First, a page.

Instead, it has a whole bunch of my addresses in there. The notes that come after the "|" in the .ml file are not there, but names and e-mails are. Not sure how many or how complete it is. It is possible that I had some old version of evolution up many moons ago on this machine and had figured out how to put in names. Hard to tell.

So some experimenting lies ahead. Maybe I will just delete this file (if I can figure out where it is) and put the names and addresses in by hand--that might be easier, even though there are probably 500+. <sigh>

Judy G. Russell
July 8th, 2006, 08:07 PM
Doug, if you don't mind my taking a look at the addresses, shoot me a copy of the file at jgr (at) tapcis.com (replacing the (at) with the at symbol, of course) and let me see if there's an easy way to do this...

davidh
July 9th, 2006, 05:16 PM
Lindsey--

Thanks! Hope someone has that program around.

I did some playing with it and am not done. I had tried importing something in to the program and it seemed to stall out. Since I could find nothing about what format they wanted for an import (as David suggested) I decided to try an export to see if that showed what they wanted, and the only thing it had was vcard format. So I exported what I thought was one single dummy address I had just entered.

Instead, it has a whole bunch of my addresses in there. The notes that come after the "|" in the .ml file are not there, but names and e-mails are. Not sure how many or how complete it is. It is possible that I had some old version of evolution up many moons ago on this machine and had figured out how to put in names. Hard to tell.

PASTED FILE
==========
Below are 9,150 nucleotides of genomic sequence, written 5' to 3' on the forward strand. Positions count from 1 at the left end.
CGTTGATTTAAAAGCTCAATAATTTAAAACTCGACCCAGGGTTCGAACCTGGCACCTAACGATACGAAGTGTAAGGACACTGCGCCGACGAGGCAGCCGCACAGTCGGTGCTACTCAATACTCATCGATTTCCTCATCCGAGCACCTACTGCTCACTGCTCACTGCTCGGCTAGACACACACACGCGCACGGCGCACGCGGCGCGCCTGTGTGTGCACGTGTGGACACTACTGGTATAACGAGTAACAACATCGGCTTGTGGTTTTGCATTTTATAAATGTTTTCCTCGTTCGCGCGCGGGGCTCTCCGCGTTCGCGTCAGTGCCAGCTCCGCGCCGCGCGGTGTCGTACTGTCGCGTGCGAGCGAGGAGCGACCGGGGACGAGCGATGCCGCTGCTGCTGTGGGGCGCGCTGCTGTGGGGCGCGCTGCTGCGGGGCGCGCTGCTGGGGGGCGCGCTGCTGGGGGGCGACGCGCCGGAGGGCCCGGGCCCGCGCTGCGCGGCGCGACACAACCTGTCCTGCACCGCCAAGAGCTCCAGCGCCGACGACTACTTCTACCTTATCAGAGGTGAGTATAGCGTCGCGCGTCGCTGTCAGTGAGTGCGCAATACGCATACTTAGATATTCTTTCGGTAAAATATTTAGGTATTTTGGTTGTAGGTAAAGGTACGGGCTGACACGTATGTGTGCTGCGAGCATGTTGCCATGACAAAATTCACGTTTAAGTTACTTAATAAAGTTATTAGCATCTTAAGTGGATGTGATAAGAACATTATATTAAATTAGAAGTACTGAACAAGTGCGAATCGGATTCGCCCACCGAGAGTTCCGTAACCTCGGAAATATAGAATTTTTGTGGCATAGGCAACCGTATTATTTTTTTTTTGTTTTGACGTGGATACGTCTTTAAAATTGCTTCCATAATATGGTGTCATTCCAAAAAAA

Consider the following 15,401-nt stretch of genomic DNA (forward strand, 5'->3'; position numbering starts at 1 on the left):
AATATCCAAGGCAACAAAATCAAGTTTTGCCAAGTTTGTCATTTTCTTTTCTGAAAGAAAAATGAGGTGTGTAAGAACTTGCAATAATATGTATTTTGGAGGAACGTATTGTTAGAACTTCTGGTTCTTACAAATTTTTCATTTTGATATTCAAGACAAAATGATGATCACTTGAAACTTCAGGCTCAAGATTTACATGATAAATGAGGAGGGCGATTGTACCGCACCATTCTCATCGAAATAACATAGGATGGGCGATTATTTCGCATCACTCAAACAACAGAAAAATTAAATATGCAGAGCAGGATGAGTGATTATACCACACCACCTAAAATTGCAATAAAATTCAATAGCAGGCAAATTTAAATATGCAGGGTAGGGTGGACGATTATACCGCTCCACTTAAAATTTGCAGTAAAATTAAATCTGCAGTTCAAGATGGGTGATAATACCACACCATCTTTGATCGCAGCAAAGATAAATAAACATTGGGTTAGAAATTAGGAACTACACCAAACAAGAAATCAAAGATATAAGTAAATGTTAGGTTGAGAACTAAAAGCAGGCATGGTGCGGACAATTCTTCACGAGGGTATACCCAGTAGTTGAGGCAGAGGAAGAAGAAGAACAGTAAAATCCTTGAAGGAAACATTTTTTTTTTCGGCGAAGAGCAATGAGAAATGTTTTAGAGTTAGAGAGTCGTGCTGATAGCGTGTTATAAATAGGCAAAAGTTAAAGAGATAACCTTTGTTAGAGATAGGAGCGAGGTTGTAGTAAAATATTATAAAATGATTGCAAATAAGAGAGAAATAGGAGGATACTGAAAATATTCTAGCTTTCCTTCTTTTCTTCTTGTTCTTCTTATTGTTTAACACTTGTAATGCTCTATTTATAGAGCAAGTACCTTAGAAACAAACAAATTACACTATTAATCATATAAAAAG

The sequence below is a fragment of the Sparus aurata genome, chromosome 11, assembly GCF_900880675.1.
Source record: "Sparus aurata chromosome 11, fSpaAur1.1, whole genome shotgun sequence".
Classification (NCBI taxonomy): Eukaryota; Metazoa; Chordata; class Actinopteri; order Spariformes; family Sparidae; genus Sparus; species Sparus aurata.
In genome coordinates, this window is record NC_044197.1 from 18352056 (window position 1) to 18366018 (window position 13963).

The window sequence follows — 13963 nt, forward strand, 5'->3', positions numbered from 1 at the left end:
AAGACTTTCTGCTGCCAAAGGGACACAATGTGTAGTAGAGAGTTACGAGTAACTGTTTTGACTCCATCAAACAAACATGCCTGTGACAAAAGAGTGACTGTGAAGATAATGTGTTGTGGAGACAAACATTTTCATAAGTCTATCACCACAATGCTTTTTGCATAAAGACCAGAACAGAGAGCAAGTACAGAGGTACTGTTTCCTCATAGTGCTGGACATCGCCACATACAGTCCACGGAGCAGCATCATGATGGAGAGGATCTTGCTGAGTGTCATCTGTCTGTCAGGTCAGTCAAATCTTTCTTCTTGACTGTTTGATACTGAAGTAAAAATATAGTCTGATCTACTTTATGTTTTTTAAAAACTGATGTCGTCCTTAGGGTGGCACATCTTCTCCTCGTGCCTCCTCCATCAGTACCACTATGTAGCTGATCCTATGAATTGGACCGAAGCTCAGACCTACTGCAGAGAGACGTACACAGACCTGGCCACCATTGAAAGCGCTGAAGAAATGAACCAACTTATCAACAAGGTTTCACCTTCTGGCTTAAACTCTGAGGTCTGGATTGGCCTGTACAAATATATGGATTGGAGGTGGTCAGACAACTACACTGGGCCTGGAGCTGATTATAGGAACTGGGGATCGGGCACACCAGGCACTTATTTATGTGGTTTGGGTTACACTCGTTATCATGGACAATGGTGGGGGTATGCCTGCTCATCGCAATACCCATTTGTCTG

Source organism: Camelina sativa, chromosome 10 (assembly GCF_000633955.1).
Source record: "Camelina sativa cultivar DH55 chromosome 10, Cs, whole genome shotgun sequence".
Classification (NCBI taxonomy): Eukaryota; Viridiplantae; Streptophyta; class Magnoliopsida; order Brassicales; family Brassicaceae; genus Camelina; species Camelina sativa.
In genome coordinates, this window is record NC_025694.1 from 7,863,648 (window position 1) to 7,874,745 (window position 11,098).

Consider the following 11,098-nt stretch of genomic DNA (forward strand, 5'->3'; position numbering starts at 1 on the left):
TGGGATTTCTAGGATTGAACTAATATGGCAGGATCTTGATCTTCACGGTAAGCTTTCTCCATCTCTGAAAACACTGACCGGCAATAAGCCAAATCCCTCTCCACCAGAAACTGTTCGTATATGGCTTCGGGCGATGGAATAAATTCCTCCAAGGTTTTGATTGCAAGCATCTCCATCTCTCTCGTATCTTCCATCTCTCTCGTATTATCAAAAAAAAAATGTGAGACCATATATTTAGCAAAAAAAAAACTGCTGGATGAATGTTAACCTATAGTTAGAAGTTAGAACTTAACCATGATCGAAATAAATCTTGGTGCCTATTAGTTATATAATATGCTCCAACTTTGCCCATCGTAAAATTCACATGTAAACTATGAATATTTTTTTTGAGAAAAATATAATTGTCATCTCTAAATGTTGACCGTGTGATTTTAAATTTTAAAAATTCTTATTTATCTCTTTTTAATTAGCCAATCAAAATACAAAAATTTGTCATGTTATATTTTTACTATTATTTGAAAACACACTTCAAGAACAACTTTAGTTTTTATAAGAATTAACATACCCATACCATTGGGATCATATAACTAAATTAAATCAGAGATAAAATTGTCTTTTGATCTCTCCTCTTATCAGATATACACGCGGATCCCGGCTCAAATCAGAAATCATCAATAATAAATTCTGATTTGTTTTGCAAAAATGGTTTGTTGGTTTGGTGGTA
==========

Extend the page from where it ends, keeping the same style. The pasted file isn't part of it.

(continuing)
So some experimenting lies ahead. Maybe I will just delete this file (if I can figure out where it is) and put the names and addresses in by hand--that might be easier, even though there are probably 500+. <sigh>

Doug,
I downloaded the Novell Evolution 2.6 user guide from somewhere.

It mentioned importing CSV files from Mozilla. I have both very old Mozilla 1.1 *and* Mozilla Thunderbird installed on this PC, even tho' only my wife uses them, not me.

I did a test export of the address book from *both* Mozilla 1.1 and from the latest version of Mozilla Thunderbird.

The formats exported were VERY different. So this could be a problem.

The format exported by Thunderbird was simpler in a way:

I will number the columns / fields from A to E.

A = first name
B = surname
C = nickname and/or full name completely written out
D = this field was empty in all the entries I had to look at, so I don't know what it actually is
E = email address with ID, "@", and POP3 server domain, i.e. normal Internet email address of correspondent

In the Thunderbird exported address book, there were no column (field) headings (titles, field names, etc.). That is, the meaning or interpretation of the column or field was implied by its postion (A thru E).

Thunderbird, as I said is the somewhat simpler case. The CSV format address book exported by Mozilla 1.1 was more complicated (I won't go into details), suffice it to say, the CSV format exported by Mozilla 1.1 was *much* less compatible with TAPCIS ML file format than Mozilla Thunderbird CSV export file format.

I did notice that Mozilla 1.1 had an option for *importing* address books in CSV format. Therefore, assuming that the address book format of Mozilla email address books has remained consistent from version 1.1 up until the current version 1.7.12, you might be able to install Mozilla 1.7.12 to import a "fixed" edition of Tapcis ML file (as a CSV) and *then* export the address book (mailing list) as a Mozilla CSV, TAB, TXT whatever file for subsequent import into Evolution.